Debating the Ryan Budget

April 30, 2014 at 10:50 am

Yesterday’s Washington Post cites CBPP’s finding that House Budget Committee Chairman Paul Ryan’s budget gets nearly 70 percent of its budget cuts from low-income programs while noting that “Ryan has taken strong exception” to our findings.  I previously wrote two blog posts responding to Chairman Ryan’s criticisms and, while summarizing them, below, I also make one further point.

Chairman Ryan has made no attempt to refute our calculations.  Rather, he claims that his budget’s cuts aren’t really “cuts” at all, but instead are simply smaller spending increases than would otherwise occur.

My first post responded to this claim, pointing out:  “[T]he Chairman is trying to have it both ways.  At the very start of his ‘Pathway to Prosperity,’ he writes, ‘The House Republican budget cuts spending by $5.1 trillion over the next ten years.’ ”

Also, Chairman Ryan’s argument that a cut isn’t really a “cut” makes little sense, I explained:

For many programs, it costs more to provide the same services for its beneficiaries from year to year, because of inflation.  In addition, the population is aging and, thus, more people qualify for programs for elderly Americans [like Social Security and Medicare] each year.  For these reasons, the cost of providing the same level of benefits and services to people who qualify rises for various programs from year to year in nominal dollars — that is, in dollars not adjusted for inflation, population growth, or the population’s aging.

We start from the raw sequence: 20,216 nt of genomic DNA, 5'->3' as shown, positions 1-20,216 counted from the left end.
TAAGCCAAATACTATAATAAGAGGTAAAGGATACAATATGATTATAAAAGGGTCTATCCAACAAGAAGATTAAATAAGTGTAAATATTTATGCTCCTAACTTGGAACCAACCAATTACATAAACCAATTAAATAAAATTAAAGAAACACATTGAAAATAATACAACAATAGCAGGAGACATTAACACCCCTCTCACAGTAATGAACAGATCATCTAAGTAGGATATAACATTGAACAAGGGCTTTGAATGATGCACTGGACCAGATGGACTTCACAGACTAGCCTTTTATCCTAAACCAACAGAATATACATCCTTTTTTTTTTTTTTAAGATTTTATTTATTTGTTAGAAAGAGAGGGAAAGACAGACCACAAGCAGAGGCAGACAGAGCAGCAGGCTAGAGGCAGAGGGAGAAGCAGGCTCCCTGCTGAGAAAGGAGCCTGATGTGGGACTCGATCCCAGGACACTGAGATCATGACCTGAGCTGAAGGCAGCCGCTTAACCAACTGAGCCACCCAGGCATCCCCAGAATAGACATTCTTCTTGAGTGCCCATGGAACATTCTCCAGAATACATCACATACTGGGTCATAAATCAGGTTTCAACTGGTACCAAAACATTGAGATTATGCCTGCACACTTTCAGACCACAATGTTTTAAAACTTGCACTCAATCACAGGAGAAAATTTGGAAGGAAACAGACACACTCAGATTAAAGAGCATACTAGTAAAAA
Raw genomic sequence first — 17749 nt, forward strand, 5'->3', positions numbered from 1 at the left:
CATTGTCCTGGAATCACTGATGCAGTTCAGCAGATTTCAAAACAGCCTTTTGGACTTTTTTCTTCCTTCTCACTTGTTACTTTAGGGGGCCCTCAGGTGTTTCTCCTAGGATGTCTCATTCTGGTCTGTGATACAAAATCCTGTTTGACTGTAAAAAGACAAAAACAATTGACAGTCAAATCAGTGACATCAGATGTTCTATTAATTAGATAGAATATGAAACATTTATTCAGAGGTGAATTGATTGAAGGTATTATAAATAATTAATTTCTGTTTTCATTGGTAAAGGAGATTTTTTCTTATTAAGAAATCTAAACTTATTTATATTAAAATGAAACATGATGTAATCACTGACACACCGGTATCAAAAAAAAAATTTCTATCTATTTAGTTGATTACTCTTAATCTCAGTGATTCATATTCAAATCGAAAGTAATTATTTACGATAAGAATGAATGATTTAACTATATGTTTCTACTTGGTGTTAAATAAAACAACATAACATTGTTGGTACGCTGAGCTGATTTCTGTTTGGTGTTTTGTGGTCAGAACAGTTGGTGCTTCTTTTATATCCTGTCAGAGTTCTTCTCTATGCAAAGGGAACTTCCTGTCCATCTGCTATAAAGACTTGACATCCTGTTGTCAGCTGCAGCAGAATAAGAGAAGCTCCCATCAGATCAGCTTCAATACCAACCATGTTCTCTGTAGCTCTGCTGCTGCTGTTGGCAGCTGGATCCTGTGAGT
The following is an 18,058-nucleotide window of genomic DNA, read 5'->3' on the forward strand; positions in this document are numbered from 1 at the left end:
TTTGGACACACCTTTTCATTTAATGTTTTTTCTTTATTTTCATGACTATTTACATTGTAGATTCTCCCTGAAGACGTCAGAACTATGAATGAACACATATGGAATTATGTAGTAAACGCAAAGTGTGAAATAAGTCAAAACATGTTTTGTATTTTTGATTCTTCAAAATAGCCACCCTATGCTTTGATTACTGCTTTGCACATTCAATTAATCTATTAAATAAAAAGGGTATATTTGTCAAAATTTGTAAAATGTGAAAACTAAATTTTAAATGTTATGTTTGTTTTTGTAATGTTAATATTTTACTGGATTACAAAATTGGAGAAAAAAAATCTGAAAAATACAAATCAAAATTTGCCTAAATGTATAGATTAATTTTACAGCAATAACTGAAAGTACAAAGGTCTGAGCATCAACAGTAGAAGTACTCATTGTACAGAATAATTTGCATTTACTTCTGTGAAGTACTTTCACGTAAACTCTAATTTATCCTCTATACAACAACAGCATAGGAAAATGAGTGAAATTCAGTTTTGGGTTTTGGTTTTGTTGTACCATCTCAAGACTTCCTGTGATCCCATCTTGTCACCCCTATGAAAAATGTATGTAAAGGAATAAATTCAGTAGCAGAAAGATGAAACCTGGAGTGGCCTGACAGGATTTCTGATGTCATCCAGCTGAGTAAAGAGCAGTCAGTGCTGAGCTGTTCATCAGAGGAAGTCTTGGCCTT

A budget allocation that doesn’t cover cost increases due to these factors means either that eligible recipients will see their services or benefits cut, or that some people who would otherwise qualify for those services or benefits are turned away.

My second post explained that while total federal spending grows under the Ryan budget in nominal dollars:

that’s driven in large part by increases in Social Security and Medicare — whose costs rise with inflation and the aging of the population, among other factors — and interest payments on the debt.  Ryan cites trends for overall federal spending to mask the fact that his budget contains hefty cuts — even in nominal (non-inflation-adjusted) dollars — in key low-income programs like Medicaid and SNAP (formerly food stamps)…